Doing Better Therapy

A Blog For Mental Health Professional's

Treating Anxiety: Why Exposure is Essential

 

By Jennifer Powell-Lunder, Psy.D

It is no surprise to mental health professionals that the prevalence rates for anxiety among tweens and teens seem to be escalating at alarming rates. A recent feature in The New York Times magazine verified this concern. It is certainly important to understand why so many kids today are overwhelmed by anxiety. Of equal importance is an in depth discussion regarding the most efficacious approaches to treatment. While different schools of thought tout different strategies, one common supposition is that the best way to treat anxiety is to face it head on. When it comes to anxiety, avoidance rarely gets an individual anywhere except eventually overwhelmed and overloaded.

In ‘clinicalese’ then we are referring to an exposure approach. In order to manage the distress it first has to be experienced. The goal of treatment then becomes helping the client to develop the skills to cope. This can often be an arduous task: asking the client to face and then slay the very beast they fear.

It is difficult to watch someone suffering from anxiety. On more occasions than perhaps we want to acknowledge, a well meaning parent or professional can inadvertently collude with the client by offering an opportunity for avoidance. This is especially common if the sufferer is a child. A child for example, who becomes overwhelmed by anxiety in the classroom will be offered a free pass to leave when and if they are experiencing anxiety. While on surface this may sound like a very empathetic response, in reality it serves to encourage avoidance of anxiety. A more helpful response is to teach the child how to use distraction and mindfulness to manage even the most overwhelming waves of anxiety in the classroom.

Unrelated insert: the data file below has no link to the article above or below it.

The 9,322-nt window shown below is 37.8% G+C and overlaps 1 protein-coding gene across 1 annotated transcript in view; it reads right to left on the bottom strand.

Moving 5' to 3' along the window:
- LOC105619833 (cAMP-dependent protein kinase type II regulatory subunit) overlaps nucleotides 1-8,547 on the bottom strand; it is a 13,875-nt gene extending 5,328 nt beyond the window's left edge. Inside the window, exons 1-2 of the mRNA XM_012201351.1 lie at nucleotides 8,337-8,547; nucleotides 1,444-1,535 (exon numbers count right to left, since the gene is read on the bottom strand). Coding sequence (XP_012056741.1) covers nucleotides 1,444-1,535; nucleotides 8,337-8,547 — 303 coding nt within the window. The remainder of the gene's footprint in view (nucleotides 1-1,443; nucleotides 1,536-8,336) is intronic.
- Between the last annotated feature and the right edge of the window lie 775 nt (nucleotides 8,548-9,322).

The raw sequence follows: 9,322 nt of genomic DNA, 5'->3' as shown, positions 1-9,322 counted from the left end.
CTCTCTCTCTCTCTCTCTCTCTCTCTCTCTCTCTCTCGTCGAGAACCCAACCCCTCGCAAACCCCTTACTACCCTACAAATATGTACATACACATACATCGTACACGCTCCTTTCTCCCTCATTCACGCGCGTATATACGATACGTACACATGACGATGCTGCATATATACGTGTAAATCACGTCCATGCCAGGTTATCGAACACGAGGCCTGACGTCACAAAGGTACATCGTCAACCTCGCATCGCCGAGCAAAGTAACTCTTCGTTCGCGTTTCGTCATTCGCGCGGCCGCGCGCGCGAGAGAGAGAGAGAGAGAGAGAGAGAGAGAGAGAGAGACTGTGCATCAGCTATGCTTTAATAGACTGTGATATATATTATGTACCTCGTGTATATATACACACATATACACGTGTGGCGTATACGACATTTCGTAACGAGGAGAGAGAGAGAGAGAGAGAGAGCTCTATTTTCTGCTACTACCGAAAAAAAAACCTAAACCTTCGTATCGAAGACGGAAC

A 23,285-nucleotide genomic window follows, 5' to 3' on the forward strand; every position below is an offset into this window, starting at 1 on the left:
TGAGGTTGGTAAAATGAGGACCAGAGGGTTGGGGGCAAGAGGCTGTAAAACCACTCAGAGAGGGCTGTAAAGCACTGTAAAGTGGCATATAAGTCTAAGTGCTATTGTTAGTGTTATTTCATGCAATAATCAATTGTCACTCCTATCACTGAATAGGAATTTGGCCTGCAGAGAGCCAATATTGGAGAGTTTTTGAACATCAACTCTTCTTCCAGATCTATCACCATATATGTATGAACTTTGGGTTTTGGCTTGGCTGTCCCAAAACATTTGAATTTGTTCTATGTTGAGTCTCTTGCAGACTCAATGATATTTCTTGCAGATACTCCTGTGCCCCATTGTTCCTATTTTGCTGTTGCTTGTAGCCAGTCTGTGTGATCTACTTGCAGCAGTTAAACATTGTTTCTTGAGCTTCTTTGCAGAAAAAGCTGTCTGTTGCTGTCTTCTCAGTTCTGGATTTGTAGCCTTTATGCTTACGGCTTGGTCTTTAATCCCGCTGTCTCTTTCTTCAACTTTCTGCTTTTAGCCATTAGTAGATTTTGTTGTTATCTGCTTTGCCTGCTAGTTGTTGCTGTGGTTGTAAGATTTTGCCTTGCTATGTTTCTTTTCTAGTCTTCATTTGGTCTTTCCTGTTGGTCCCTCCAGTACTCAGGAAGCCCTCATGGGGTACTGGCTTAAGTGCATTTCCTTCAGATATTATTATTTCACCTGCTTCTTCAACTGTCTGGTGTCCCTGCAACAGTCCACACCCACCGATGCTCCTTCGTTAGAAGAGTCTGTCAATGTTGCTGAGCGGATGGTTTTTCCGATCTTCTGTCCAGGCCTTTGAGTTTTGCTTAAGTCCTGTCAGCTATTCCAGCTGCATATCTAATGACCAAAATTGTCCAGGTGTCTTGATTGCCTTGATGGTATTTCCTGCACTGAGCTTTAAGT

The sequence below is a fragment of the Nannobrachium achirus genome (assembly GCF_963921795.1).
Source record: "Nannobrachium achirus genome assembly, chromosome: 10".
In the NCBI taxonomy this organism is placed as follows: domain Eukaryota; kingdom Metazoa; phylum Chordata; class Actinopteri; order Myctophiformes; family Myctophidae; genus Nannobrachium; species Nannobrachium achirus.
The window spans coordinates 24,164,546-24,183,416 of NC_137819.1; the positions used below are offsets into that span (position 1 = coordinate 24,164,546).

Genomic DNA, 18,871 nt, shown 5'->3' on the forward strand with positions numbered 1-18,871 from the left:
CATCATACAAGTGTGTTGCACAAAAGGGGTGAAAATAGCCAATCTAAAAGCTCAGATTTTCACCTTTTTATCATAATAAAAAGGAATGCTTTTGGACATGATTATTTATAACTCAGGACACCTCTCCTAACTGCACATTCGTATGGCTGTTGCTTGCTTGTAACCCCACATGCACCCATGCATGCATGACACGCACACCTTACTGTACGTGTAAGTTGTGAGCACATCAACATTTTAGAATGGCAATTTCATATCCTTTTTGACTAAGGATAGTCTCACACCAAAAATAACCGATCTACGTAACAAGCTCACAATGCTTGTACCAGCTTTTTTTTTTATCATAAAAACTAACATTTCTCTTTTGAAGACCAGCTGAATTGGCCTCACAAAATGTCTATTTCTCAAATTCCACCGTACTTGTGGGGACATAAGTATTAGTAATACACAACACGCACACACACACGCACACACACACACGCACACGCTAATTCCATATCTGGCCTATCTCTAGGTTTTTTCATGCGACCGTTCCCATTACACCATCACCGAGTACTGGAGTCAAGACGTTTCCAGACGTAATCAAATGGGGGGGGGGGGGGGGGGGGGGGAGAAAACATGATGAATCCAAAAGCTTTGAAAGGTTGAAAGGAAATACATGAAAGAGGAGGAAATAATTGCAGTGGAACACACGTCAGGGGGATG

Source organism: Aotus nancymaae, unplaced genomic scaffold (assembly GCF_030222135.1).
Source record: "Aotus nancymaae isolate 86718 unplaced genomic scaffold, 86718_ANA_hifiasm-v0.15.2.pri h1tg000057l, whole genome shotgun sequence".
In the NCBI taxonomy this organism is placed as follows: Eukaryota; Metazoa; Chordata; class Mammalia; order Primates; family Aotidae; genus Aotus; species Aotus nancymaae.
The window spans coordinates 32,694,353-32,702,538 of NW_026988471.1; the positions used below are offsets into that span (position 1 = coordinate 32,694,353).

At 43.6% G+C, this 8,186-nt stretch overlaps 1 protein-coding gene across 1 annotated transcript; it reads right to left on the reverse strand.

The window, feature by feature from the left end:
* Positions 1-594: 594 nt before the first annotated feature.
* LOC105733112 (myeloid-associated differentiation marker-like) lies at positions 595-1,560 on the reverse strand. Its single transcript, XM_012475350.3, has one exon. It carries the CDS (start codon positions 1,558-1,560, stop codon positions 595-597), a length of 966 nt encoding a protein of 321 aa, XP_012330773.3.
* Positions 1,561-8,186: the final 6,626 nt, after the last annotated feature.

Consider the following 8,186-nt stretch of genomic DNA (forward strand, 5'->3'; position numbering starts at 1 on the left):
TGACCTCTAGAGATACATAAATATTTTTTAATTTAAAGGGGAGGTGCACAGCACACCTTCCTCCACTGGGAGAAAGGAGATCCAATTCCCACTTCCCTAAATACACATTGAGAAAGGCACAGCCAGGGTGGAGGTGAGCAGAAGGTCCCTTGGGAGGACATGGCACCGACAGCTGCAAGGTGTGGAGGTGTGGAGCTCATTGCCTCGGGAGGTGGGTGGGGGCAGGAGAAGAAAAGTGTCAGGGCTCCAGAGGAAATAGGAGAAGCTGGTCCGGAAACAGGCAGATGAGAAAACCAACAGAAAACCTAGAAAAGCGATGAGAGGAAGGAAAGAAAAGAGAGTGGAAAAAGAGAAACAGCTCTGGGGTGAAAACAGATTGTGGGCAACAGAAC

It is important to understand that when we talk about the treatment of anxiety, the initial goal is simply for the individual to be able to sit with it aka, tolerate the distress. This is a very different expectation than setting a goal of fixing or stopping. A key to treatment is experiencing oneself as competent. When a client can successfully sit with the distress even for a moment longer than he did before, he has experienced success. One success begets others. When in doubt he can say “Yes, I can, because I already did!”

The development of skills leads to the ability to manage anxiety. Because tweens and teens are often purveyors of technology, technological tools may enhance a child’s treatment experience. Sometimes the solution can be as simple as making sure there are calming pictures available to access on a child’s smartphone at times when the anxiety begins to build. There are also a multitude of apps offering for example, Cognitive Behavior Therapy (CBT) exposure schedules, guided imagery and mindfulness, and distraction activities. Teaching a tween or teen when to use what technique is also essential. It would not be a good idea for example, for a child to consistently avoid the anxiety a particular academic subject may instill by consistently playing games, albeit therapeutic in nature, on a smartphone. The first step in an exposure protocol however, could entail simply asking the child to sit in the class in lieu of leaving. Once this has been mastered the classroom participation expectations should be consistently raised.

Validation, or an acknowledgement that the anxiety a tween or teen is experiencing is real, is the first step toward providing successful treatment. Nothing resonates louder than the assurance that the people trying to help you, get ‘it’. Once this has been achieved, the child will most likely buy in to treatment. It is important to clarify from the onset that it may be hard work, but in the end exposure is the beginning of a successful solution.

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